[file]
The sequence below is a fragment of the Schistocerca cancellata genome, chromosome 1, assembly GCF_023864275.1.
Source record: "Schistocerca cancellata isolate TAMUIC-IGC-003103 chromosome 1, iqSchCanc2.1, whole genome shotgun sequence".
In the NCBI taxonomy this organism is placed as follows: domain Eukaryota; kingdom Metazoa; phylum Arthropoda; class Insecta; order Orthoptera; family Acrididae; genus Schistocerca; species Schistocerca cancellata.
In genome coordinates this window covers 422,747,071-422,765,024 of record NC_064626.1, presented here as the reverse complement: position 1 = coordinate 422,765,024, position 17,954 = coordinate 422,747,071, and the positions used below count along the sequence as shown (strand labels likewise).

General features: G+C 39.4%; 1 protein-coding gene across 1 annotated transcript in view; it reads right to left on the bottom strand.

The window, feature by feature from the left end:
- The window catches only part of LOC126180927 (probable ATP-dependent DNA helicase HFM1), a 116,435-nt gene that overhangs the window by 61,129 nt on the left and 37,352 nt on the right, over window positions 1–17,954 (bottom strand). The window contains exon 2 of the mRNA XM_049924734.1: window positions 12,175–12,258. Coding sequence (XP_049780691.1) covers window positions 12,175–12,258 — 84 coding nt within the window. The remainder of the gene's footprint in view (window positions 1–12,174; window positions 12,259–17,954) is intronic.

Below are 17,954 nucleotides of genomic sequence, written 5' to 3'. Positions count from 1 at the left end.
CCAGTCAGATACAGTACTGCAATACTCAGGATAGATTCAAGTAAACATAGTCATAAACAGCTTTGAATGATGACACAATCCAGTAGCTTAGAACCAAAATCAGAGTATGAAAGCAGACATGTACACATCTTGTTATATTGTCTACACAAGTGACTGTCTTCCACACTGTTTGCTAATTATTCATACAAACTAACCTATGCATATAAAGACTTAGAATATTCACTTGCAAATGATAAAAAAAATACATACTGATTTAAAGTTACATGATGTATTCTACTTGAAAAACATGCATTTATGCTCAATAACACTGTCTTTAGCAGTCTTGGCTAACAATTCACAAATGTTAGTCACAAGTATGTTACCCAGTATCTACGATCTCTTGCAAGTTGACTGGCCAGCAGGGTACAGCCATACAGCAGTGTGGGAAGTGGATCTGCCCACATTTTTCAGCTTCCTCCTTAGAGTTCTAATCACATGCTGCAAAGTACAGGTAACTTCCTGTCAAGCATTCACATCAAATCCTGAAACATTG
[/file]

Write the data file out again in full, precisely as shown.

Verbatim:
The sequence below is a fragment of the Schistocerca cancellata genome, chromosome 1, assembly GCF_023864275.1.
Source record: "Schistocerca cancellata isolate TAMUIC-IGC-003103 chromosome 1, iqSchCanc2.1, whole genome shotgun sequence".
In the NCBI taxonomy this organism is placed as follows: domain Eukaryota; kingdom Metazoa; phylum Arthropoda; class Insecta; order Orthoptera; family Acrididae; genus Schistocerca; species Schistocerca cancellata.
In genome coordinates this window covers 422,747,071-422,765,024 of record NC_064626.1, presented here as the reverse complement: position 1 = coordinate 422,765,024, position 17,954 = coordinate 422,747,071, and the positions used below count along the sequence as shown (strand labels likewise).

General features: G+C 39.4%; 1 protein-coding gene across 1 annotated transcript in view; it reads right to left on the bottom strand.

The window, feature by feature from the left end:
- The window catches only part of LOC126180927 (probable ATP-dependent DNA helicase HFM1), a 116,435-nt gene that overhangs the window by 61,129 nt on the left and 37,352 nt on the right, over window positions 1–17,954 (bottom strand). The window contains exon 2 of the mRNA XM_049924734.1: window positions 12,175–12,258. Coding sequence (XP_049780691.1) covers window positions 12,175–12,258 — 84 coding nt within the window. The remainder of the gene's footprint in view (window positions 1–12,174; window positions 12,259–17,954) is intronic.

Below are 17,954 nucleotides of genomic sequence, written 5' to 3'. Positions count from 1 at the left end.
CCAGTCAGATACAGTACTGCAATACTCAGGATAGATTCAAGTAAACATAGTCATAAACAGCTTTGAATGATGACACAATCCAGTAGCTTAGAACCAAAATCAGAGTATGAAAGCAGACATGTACACATCTTGTTATATTGTCTACACAAGTGACTGTCTTCCACACTGTTTGCTAATTATTCATACAAACTAACCTATGCATATAAAGACTTAGAATATTCACTTGCAAATGATAAAAAAAATACATACTGATTTAAAGTTACATGATGTATTCTACTTGAAAAACATGCATTTATGCTCAATAACACTGTCTTTAGCAGTCTTGGCTAACAATTCACAAATGTTAGTCACAAGTATGTTACCCAGTATCTACGATCTCTTGCAAGTTGACTGGCCAGCAGGGTACAGCCATACAGCAGTGTGGGAAGTGGATCTGCCCACATTTTTCAGCTTCCTCCTTAGAGTTCTAATCACATGCTGCAAAGTACAGGTAACTTCCTGTCAAGCATTCACATCAAATCCTGAAACATTG